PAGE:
As there remain no curative chemotherapy options in myeloma despite recent progress, there is significant potential for CAR-T cells to disrupt the treatment landscape. Conversely, innovations in noncellular immunotherapies, such as antibody-drug conjugates and bispecific antibody therapies, seem set to provide stiff competition and may prove to be far less expensive.
The curative potential of allogeneic hematopoietic stem cell transplantation in acute myeloid leukemia (AML) and myelodysplasia has long-established proof of concept for T cell-mediated immunotherapy in these diseases, but there are several major issues in extending this concept to the application of CAR-T cell therapy. Significant interpatient and intrapatient genetic and phenotypic heterogeneity means that there is no single AML-specific antigen to target. Furthermore, expression of AML antigens on normal healthy myeloid precursor cells risks prolonged and potentially fatal myeloablation following CAR-T cell activation. Expression of myeloid antigens on nonhematopoietic tissues risks additional on-target off-tumor effects. For example, CD33 is expressed on hepatic Kupffer cells, and hepatoxicity is a recognized side effect with the CD33 targeting antibody-drug conjugate gemtuzumab ozogomycin. The potential for long-term persistence of anti-CD33-directed CAR-T cells amplifies this risk.
There are several proposed strategies to overcome these obstacles, including (1) identification of AML-specific antigen pairings required for initiation and maintenance of leukemogenesis that can be exploited by combinatorial antigen targeting; (2) early termination of CAR-T cell activity once remission is achieved with suicide constructs or transient CAR expression techniques; and (3) myeloablative CAR-T cell therapy followed by rescue allogeneic hematopoietic stem cell transplantation. Candidate target antigens explored thus far in preclinical models include CD33, CD123, Lewis-Y, CD44v6, FLT3 receptor, CLL-1, and the folate receptor β. Several of these are being taken forward in early phase clinical trials, from which published data so far is sparse. For further insights on this field, the reader is directed toward Sarah Tasian's recent review.8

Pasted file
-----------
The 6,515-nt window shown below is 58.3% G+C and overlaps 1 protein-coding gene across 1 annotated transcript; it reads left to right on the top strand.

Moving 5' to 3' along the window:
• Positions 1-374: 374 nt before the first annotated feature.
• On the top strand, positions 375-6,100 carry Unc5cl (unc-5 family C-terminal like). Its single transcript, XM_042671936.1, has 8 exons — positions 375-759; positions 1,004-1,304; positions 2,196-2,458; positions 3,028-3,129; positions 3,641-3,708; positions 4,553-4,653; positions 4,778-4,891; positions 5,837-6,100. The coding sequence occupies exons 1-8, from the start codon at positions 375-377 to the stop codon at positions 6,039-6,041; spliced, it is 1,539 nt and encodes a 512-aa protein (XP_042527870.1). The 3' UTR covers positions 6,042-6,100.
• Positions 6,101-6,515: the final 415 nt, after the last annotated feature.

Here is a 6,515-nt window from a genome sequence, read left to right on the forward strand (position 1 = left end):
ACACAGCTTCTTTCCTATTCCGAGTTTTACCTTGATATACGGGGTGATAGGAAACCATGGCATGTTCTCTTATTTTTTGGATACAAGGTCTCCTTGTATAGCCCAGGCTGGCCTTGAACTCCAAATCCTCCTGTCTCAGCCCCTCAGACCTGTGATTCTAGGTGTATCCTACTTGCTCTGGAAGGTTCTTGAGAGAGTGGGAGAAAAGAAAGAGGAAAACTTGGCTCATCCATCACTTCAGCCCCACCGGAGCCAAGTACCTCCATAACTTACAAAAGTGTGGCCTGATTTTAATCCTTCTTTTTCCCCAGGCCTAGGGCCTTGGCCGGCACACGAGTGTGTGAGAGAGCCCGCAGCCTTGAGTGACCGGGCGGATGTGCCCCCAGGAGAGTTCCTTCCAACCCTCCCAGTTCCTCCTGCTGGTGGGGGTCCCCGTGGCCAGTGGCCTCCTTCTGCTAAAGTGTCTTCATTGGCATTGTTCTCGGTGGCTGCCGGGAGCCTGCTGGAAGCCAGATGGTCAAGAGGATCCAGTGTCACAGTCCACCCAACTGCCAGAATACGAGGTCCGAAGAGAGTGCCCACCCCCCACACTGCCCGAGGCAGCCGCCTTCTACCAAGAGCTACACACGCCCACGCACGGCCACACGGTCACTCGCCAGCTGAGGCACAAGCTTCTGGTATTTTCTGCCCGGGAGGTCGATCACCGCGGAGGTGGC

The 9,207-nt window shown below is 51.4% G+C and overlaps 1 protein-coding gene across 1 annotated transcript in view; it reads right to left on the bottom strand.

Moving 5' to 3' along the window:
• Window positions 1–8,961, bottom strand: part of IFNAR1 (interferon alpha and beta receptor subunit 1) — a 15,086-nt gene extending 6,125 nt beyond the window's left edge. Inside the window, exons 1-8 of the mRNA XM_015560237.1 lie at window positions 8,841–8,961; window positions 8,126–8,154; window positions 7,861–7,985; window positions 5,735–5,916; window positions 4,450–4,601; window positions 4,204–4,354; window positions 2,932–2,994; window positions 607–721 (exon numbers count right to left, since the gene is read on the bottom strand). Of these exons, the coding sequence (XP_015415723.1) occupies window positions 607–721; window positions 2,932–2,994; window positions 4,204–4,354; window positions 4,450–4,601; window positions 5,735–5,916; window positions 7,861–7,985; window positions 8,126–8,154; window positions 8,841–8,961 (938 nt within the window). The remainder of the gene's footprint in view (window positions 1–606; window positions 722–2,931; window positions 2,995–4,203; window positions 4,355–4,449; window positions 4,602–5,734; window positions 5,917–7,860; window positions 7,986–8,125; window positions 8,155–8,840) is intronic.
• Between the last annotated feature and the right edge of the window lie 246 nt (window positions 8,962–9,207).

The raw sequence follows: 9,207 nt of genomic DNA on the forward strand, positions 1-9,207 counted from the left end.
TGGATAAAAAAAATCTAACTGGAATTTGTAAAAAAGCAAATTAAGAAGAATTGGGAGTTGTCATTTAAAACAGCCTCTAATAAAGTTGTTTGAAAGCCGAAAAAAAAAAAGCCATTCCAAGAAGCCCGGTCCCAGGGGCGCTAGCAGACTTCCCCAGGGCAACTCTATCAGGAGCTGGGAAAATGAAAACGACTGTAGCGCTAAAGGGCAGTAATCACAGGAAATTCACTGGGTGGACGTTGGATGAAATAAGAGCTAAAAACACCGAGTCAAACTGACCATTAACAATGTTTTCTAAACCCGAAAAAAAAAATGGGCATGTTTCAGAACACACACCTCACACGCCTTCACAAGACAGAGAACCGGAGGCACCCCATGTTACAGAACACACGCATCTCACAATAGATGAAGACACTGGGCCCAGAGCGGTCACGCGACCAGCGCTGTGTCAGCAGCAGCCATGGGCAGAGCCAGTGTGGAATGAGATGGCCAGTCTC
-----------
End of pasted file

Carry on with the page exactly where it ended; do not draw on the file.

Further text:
T cell malignancies
Developing effective CAR-T cells against T cell malignancies, for which chemotherapy is rarely curative, will be a huge challenge. Particular, unique obstacles include contamination of the autologous CAR-T cell product by malignant T cells carrying the CAR, as well as unwanted CAR-T directed death of fellow CAR-T cells (fratricide) and of healthy T cells owing to shared target antigen. This fascinating set of challenges is reviewed by Marion Alcantara alongside Carl June and others in an elegantly succinct article.9 Among the proposed solutions are alternative cellular vehicles for the CAR, of which CAR-NK cells appear to be gaining most traction in early phase clinical trials against both T cell malignancies and other cancers. Further data are keenly awaited from this promising emerging field.
While immune checkpoint inhibitors have established proof of concept concerning activated T cell efficacy against solid cancers, outcomes from treating solid cancers with first-, second-, and third-generation CAR-T cell products targeting single antigens have been very disappointing. In a field with very few curative options for metastatic disease, there is clearly massive unmet clinical need, but sadly fewer patients have benefitted from CAR-T cells than review articles have been written on the subject. Among these, Long et al have produced an authoritative article outlining the particular obstacles to progress.10
There is a dizzying array of early phase CAR-T cell studies in solid cancers, targeting a wide variety of antigens. This reflects both the biological diversity of this field as well as the lack of persuasive data supporting any one CAR-T cell product against any particular solid tumor or tumor antigen thus far. There are some common themes that appear responsible for these disappointing results compared with blood cancers: (1) CAR-T cells face difficulty gaining access to target cells sitting within poorly vascularized tumor masses, walled-off to a certain degree by nonmalignant inflammatory cells and connective tissues. (2) On gaining access, infused CAR-T cells then face a hostile, hypoxic, and anti-inflammatory tumor microenvironment, vastly attenuating their potential cytotoxicity. (3) For those CAR-T cells that do manage to penetrate a solid tumor and retain cytotoxic potential, there is a further fundamental issue, a lack of ideal single-antigen targets. Not only is there a lack of universally expressed tumor antigens, but also a lack of specificity, with commonality of antigens on tumor and counterpart, nonredundant, healthy tissues.